5 Factors that make up your credit score
Your credit score is not just your payment history
Credit scores surprise many people who assume that if they never miss a payment, their FICO must be good. But it takes 5 factors to create a credit score:
- Payment history
- Credit utilization (amounts owed and number of accounts)
- Credit mix
- New credit
- Length of credit history
Within those categories, there are dozens of “reason” codes that get a bit more specific, telling you which factors on your report had the most effect on making it less than perfect.Verify your new rate (Jun 20th, 2018)
Good is good enough in most cases
As you read, remember there are differences between FICO scores and Vantage 3.0. This article is about FICO scores, which is what 90 percent of creditors use to underwrite credit applications.
These factors are broken down by percentage according to their importance, with some more heavily affecting your FICO score than others.
The lowest FICO score possible is 300, and the maximum achievable FICO score is 850. Lenders consider scores between 670 to 739 “good.” It’s also where most Americans fall on the FICO scale.
The average FICO score hit 700 in 2017, but that average also depends on your age — average FICO scores are higher for older Americans than younger adults. It takes time to develop a stellar FICO score, so keep that in mind when you’re comparing your scores to others.
Your payment history is the top factor
Creditors want you to repay your debt on time and in full, and other creditors watch how you pay your bills. That’s why FICO gives your payment history the most weight—35 percent—in its scoring model.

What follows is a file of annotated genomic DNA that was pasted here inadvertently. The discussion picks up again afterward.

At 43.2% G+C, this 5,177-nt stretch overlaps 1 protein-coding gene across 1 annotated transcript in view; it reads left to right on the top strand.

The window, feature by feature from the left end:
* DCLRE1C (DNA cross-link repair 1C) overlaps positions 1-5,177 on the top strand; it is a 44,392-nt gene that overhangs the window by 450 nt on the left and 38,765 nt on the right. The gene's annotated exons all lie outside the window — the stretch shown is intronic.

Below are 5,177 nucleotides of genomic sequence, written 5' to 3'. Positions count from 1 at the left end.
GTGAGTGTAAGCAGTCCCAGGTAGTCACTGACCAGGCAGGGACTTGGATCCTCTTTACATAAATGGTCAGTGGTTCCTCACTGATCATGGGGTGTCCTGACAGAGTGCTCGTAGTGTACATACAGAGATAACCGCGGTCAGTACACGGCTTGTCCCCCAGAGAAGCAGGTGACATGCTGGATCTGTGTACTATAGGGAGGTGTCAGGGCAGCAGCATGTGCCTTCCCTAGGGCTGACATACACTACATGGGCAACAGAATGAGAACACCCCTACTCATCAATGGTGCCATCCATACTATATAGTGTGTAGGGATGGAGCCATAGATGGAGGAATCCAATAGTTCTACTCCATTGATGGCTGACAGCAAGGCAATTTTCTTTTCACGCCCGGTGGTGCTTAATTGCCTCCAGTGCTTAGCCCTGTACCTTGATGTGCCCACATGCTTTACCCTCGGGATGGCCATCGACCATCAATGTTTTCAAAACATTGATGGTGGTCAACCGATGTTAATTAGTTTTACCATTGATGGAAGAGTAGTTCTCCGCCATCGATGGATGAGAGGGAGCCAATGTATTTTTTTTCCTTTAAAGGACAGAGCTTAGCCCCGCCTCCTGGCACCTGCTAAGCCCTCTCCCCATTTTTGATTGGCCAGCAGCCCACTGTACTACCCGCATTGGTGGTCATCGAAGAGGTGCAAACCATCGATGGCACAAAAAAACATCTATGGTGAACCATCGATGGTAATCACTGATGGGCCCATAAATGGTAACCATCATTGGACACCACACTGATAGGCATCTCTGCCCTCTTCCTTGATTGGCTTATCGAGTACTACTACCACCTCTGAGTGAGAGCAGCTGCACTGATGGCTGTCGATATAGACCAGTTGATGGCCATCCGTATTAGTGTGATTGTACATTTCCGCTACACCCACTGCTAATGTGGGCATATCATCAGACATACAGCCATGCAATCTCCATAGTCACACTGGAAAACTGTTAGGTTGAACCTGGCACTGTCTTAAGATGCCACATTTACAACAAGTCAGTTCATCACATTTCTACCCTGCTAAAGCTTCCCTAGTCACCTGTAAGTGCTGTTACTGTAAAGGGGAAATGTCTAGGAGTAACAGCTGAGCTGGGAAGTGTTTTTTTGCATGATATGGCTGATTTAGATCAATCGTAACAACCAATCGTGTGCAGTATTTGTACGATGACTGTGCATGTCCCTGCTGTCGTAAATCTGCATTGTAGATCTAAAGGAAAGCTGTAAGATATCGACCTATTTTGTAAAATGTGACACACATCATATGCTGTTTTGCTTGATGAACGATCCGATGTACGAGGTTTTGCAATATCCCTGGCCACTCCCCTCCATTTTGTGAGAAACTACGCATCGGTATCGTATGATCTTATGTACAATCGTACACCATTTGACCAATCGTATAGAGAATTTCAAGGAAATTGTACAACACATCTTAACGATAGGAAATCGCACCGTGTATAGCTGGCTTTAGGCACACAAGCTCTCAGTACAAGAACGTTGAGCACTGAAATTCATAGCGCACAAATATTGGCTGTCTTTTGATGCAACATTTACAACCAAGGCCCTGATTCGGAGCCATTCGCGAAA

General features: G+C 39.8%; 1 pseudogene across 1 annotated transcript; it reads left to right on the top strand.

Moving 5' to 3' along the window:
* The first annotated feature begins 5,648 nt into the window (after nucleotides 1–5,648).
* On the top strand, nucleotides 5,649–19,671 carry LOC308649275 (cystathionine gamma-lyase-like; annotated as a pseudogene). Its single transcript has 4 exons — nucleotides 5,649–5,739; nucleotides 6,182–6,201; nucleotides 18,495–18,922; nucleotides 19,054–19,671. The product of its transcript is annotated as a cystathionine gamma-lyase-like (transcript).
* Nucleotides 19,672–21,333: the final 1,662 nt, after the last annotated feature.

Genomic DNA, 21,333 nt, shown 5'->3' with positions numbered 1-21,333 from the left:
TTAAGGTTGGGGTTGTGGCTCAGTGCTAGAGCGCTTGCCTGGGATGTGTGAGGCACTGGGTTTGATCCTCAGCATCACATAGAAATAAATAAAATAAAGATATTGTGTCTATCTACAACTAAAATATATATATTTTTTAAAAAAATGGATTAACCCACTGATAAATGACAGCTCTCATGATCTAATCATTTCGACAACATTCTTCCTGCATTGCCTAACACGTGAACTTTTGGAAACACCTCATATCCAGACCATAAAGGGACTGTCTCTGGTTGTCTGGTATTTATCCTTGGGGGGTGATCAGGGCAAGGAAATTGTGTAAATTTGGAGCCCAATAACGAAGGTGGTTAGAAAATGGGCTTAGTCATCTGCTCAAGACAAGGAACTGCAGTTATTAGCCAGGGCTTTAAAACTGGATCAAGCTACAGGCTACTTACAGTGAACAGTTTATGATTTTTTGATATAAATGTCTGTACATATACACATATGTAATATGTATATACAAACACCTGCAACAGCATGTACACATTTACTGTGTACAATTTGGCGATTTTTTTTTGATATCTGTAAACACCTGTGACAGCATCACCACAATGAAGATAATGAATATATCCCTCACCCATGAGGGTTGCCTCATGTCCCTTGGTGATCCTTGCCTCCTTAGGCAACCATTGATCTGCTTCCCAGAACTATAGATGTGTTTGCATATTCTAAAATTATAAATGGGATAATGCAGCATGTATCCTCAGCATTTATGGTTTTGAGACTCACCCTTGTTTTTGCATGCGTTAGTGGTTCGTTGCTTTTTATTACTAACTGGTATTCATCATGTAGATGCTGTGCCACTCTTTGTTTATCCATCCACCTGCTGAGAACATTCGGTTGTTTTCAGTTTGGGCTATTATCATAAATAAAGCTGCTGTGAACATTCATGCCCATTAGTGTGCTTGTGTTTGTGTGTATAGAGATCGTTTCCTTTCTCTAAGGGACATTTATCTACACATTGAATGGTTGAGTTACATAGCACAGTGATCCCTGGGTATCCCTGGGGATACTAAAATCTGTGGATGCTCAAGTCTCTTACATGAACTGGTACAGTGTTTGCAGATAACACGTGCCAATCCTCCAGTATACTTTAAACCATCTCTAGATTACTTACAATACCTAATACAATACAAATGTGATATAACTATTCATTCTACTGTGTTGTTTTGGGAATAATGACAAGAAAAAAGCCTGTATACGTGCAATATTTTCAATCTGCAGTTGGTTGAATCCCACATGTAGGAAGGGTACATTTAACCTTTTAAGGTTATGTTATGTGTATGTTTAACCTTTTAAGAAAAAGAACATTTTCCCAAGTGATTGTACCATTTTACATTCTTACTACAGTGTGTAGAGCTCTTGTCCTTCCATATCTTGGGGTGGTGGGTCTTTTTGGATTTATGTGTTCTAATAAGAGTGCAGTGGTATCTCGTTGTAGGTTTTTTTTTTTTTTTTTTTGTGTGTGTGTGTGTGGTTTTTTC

Payments 30 days or more days past due, charge-offs, collections, repossessions, foreclosures, and bankruptcies severely damage your credit score. Missing a single payment can take 60 to 120 points off your FICO score.
So, if you’ve kept your bills paid on time and don’t have any of these negative entries on your credit report, you’re helping keep your score high.
Use your credit wisely
Credit utilization (the percentage of available credit that you’re using) makes up 30 percent of your credit score. That means if you max out your credit cards or even come close, your credit score goes down significantly. It’s smart to keep credit utilization under 30 percent of your total available credit to maintain the best FICO score.
FICO measures credit utilization across all the types of debt you hold and breaks it down into sub-components this way:
- The amount of debt you still owe all lenders
- The number of accounts with outstanding debt
- The amount of you owe on individual accounts
- In some cases, the lack of certain loan types
- The percentage of revolving accounts, like credit cards
- The percentage of debt you still owe on installment loans, like mortgages
Changing balances on your credit cards or retail accounts can swiftly raise or drop your credit score. That doesn’t mean you never use your cards. If you don’t, creditors can’t determine how wisely you’ll manage available credit. Some credit card carriers will close your account if you leave the card inactive, lowing your credit score.
Don’t use up all your available credit if you can avoid it, because the more debt you owe, the riskier you look to creditors. Carrying balances and maxing out your credit indicates that you are spending more than you’re bringing in, which is unsustainable.
Mix up your credit strategically
The types of credit you have make a difference in how you get scored by FICO, too. It comprises 10 percent of your credit score. Having a single loan or credit card may not be enough to generate a credit score. In most cases, you need at least two or three “trade lines” to generate a credit score.
And creditors view you more favorably if you have a variety of debt types you manage well.
That means having more than one revolving account and a few types of installment credit like personal loans, mortgages and car notes. Having them all and keeping them paid on time makes you look more responsible to creditors.
But, that doesn’t mean you should overextend yourself by opening new credit accounts to get the credit mix right. Paying a few credit cards and an installment loan on time can give you the good credit score you need to get better rates on loans and credit cards.